Musical family Edward Sharpe and the Magnetic Zeros is all about positivity.
For a term that comes up often in musical discussions, authenticity is a difficult concept to pin down. That wasn’t so much an issue for Alex Ebert when he was fronting the bratty, New Wave-influenced Ima Robot — a bit of attitude and a knack for brash hooks was all he needed to attract attention from major labels. Now that he’s traded that band’s updated ’80s sheen for the Laurel-Canyon-via-Polyphonic-Spree esthetic of Edward Sharpe and the Magnetic Zeros, though, the notion has very much come into play.
After all, the Zeros tap into a blissful vibe that couldn’t be further removed from what Ebert calls the “drug-addled inspirations of punk rock” that drove his former band. The shift has earned criticisms from music website allmusic.com (“infuriatingly contrived and retro”) and the indie tastemakers at Pitchfork, who compared Ebert’s appropriation of hippie culture to the Coca-Cola corporation’s ’60s-aping commercials for Fruitopia. Ebert himself has practically invited the criticism by repeatedly describing the move to the Zeros as a move to something more authentic. When asked what makes the Zeros more authentic, though, Ebert is quick to defend his old band.
“Ima Robot was authentic for me,” he explains. “It’s just that by the time the first major label thing was released and written and the whole thing was organized in a major label sense, I had steered away from the plot of making music for the joy of it. Inauthentic was me making music for anything other than the joy of making music.”
For Ebert, personal change came before musical evolution. The excesses of major-label touring and the rock ’n’ roll lifestyle took their toll on the singer, who ended up checking into Alcoholics Anonymous, ditching his phone and Internet connections and spending a year laying the foundations for Sharpe’s emergence. Despite the pseudonym and a semi-messianic backstory, becoming Sharpe wasn’t so much a case of creating a new persona as shedding one that no longer worked.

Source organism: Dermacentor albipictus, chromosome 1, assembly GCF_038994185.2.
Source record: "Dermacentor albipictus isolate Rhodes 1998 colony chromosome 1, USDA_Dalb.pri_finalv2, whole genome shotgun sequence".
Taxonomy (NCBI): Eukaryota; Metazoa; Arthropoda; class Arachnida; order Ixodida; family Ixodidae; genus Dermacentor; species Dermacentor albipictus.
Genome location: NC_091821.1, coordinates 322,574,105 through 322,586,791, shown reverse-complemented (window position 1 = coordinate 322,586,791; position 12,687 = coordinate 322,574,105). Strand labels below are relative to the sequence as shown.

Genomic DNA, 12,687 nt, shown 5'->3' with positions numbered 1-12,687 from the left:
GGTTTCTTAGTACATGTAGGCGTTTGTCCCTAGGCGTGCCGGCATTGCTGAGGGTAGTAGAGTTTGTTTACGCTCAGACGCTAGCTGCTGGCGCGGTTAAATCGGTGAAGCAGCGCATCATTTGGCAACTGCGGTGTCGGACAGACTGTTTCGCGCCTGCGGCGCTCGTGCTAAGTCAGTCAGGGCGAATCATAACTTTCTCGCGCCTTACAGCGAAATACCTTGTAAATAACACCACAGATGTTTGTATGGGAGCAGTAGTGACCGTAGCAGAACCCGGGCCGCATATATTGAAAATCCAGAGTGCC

“I’m certainly not putting on a disguise and walking out onstage, that’s for sure,” Ebert says. “In fact, I’m doing more or less the opposite. I’m exposing myself, for lack of a better word, as much as possible.”
“The anger that I felt and the confusion that I felt on the first [Ima Robot] album was only froth by the time the second album came around,” he explains. “I was growing as a human being, as a person. I was growing beyond the content of those songs, beyond the words and the feelings of those songs, while we were still touring that first album.”
The musical growth on display on Up from Below, the Zeros’ first full-length, should be enough to make any question of authenticity irrelevant. The album, produced by Ebert and fellow Zeros Aaron Older and Nico Aglietti, takes full advantage of the band’s 10-piece roster with arrangements that swell without ever seeming cluttered. The back-and-forth harmonizing of “Home,” which the band played on the Late Show with David Letterman, the soulful stomp of “40 Day Dream” and the soaring “Desert Song” are worth listening to, regardless of what clothes Ebert was wearing five years ago. As it stands, though, Ebert has no qualms about his old band and its influence on his critics.
“I don’t even want to think of it in the business sense — has it helped or hurt the business of Edward Sharpe to me is beside the point,” he says. “It’s helped me as a human being to have gone through all of that, and that’s the most important thing for me.”
“Whoever wrote that Pitchfork review is either not aware that humans evolve, or of evolution in general, or wants to deny that and embrace stasis or some kind of constant because it feels more comfortable to them. But for me, that’s not reality. And thank God.”